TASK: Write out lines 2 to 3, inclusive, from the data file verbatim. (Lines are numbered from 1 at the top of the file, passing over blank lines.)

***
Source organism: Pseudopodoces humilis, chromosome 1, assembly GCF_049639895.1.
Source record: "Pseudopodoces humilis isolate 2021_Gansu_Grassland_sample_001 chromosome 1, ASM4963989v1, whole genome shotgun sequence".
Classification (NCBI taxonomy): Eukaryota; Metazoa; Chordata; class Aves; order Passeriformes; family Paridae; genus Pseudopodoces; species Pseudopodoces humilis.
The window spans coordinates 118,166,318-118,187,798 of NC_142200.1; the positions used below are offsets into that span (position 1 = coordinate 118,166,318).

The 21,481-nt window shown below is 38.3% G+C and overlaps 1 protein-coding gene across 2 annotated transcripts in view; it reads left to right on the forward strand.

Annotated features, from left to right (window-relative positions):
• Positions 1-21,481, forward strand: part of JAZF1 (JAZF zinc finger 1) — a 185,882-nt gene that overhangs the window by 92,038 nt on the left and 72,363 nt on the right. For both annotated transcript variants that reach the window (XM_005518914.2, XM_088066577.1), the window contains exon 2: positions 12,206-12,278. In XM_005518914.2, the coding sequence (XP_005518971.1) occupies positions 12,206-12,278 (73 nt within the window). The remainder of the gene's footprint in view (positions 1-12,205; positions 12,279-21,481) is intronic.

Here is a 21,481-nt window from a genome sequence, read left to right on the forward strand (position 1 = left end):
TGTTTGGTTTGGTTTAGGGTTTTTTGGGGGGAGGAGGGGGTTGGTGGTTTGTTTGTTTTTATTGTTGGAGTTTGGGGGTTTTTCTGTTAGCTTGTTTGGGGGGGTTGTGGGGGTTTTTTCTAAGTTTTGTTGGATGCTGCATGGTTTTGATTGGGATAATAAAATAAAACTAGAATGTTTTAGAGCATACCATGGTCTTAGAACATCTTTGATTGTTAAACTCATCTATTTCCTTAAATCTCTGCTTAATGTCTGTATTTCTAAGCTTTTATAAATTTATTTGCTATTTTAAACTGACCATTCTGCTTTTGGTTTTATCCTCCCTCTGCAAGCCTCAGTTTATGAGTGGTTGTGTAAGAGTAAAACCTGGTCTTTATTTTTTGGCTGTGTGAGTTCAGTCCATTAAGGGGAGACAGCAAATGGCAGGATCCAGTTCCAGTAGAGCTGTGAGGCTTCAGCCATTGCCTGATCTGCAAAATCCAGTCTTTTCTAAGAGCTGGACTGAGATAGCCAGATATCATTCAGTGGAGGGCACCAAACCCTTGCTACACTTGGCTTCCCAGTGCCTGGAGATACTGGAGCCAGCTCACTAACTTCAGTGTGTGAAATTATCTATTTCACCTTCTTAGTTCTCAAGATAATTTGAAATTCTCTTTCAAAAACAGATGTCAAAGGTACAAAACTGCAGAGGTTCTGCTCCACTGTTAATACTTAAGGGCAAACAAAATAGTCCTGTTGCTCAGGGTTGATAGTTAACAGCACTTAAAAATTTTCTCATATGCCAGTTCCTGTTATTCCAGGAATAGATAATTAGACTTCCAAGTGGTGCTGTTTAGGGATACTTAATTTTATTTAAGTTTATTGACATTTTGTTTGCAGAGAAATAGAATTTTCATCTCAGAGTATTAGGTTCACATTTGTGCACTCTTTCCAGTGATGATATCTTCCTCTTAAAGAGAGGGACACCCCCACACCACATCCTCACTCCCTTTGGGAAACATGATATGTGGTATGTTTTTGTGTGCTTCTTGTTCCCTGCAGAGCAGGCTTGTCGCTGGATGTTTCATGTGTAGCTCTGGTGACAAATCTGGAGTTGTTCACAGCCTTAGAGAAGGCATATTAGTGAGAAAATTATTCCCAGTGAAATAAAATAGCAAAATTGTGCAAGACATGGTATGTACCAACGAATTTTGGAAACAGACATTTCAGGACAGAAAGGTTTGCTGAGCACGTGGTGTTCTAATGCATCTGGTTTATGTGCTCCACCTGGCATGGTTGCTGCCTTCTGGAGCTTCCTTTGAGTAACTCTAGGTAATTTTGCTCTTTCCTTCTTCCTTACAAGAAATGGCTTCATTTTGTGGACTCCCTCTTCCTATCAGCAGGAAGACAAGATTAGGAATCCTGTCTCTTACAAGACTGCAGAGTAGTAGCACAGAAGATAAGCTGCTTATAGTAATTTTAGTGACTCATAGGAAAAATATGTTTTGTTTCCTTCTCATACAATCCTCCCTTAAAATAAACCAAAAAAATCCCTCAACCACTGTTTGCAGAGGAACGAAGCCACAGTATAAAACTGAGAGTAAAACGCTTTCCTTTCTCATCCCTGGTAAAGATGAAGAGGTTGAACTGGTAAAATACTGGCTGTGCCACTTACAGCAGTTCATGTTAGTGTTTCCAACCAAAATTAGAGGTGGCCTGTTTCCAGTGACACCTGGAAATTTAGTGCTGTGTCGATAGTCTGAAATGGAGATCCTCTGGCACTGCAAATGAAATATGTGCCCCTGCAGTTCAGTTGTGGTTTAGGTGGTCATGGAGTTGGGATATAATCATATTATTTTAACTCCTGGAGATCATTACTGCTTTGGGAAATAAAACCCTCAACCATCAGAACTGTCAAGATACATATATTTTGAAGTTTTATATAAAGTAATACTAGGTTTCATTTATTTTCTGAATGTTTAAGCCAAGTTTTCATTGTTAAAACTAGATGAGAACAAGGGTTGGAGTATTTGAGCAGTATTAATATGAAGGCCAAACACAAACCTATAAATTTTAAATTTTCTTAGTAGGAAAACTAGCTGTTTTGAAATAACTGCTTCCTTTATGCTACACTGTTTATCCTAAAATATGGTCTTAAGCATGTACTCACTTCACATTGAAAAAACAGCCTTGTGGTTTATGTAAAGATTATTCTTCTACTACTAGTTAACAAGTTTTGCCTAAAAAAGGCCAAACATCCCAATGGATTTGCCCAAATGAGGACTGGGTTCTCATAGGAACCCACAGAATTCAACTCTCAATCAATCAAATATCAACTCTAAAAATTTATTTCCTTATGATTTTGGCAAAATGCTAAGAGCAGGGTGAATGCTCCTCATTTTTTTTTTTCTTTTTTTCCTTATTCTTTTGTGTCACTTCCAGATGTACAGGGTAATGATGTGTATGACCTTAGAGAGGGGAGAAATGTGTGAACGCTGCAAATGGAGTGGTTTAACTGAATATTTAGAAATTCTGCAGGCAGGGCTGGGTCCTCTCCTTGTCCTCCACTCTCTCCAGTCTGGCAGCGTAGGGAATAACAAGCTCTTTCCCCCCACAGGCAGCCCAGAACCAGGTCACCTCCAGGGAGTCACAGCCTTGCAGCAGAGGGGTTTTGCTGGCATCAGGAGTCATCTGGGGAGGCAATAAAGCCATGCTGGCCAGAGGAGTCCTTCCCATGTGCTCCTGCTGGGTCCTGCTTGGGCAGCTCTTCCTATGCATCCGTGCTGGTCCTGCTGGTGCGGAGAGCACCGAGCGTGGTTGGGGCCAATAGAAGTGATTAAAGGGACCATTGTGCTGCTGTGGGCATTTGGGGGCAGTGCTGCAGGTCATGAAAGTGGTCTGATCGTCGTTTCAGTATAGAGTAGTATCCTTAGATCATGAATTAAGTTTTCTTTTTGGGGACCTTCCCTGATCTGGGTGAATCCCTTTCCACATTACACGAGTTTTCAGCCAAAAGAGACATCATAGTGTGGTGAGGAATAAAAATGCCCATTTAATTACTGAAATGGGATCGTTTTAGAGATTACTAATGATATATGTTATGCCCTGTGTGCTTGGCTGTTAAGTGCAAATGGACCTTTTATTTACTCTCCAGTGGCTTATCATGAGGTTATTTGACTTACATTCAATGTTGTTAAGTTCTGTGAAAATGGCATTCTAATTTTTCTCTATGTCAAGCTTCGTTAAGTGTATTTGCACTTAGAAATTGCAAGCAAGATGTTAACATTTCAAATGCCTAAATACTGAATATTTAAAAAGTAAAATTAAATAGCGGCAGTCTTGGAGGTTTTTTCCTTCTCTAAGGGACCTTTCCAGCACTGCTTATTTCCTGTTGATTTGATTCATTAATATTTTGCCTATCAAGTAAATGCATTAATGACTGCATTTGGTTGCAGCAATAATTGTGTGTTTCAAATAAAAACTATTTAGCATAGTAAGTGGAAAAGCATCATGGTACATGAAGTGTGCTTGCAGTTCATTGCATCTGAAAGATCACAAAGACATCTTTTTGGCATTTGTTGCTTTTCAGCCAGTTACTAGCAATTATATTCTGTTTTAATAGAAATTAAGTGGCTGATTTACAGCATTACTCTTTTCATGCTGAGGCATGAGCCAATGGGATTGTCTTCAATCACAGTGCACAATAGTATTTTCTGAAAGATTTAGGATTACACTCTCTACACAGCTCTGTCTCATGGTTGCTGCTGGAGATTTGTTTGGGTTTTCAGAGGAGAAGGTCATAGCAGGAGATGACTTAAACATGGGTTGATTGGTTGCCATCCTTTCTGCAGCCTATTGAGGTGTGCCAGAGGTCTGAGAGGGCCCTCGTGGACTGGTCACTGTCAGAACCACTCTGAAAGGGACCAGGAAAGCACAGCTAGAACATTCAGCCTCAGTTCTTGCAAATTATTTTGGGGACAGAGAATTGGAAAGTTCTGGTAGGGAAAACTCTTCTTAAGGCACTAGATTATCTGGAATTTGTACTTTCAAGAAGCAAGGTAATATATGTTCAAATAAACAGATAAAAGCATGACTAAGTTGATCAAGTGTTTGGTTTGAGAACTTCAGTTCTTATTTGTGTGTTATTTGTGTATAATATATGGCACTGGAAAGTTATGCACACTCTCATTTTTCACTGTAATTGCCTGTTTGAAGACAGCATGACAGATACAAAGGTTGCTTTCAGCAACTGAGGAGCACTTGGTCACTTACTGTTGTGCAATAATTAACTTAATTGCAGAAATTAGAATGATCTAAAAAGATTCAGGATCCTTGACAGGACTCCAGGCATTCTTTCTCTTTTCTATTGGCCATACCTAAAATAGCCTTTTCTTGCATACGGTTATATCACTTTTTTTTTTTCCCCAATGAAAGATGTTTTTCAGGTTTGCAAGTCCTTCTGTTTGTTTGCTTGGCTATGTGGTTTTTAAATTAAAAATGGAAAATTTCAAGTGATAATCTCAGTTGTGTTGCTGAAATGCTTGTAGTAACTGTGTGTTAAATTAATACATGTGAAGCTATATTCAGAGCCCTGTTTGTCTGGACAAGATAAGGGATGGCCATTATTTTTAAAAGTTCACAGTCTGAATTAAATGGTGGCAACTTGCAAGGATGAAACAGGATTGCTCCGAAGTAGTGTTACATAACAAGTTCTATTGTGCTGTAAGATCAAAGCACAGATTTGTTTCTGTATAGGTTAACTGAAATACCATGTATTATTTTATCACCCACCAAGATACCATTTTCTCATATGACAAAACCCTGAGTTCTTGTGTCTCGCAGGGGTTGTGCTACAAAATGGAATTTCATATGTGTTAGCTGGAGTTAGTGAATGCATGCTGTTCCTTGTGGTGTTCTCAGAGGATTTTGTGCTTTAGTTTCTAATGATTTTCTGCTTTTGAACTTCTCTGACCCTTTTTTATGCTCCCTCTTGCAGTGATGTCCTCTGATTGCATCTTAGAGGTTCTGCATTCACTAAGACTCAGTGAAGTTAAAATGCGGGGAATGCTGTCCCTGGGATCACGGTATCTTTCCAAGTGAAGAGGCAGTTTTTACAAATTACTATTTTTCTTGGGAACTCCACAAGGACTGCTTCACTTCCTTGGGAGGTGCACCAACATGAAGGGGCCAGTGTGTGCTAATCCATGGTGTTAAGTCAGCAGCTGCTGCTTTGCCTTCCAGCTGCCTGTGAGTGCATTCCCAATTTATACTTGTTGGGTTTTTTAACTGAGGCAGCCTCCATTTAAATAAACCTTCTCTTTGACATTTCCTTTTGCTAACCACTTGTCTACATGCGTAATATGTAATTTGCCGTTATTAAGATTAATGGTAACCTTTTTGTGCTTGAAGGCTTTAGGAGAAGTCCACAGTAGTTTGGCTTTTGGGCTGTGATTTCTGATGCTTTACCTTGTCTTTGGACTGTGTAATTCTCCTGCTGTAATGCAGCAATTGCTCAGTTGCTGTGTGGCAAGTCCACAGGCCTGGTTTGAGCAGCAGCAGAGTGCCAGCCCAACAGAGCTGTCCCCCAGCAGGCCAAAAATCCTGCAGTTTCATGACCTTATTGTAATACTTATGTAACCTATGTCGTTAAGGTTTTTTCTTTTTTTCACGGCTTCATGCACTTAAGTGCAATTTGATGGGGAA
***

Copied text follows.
Source record: "Pseudopodoces humilis isolate 2021_Gansu_Grassland_sample_001 chromosome 1, ASM4963989v1, whole genome shotgun sequence".
Classification (NCBI taxonomy): Eukaryota; Metazoa; Chordata; class Aves; order Passeriformes; family Paridae; genus Pseudopodoces; species Pseudopodoces humilis.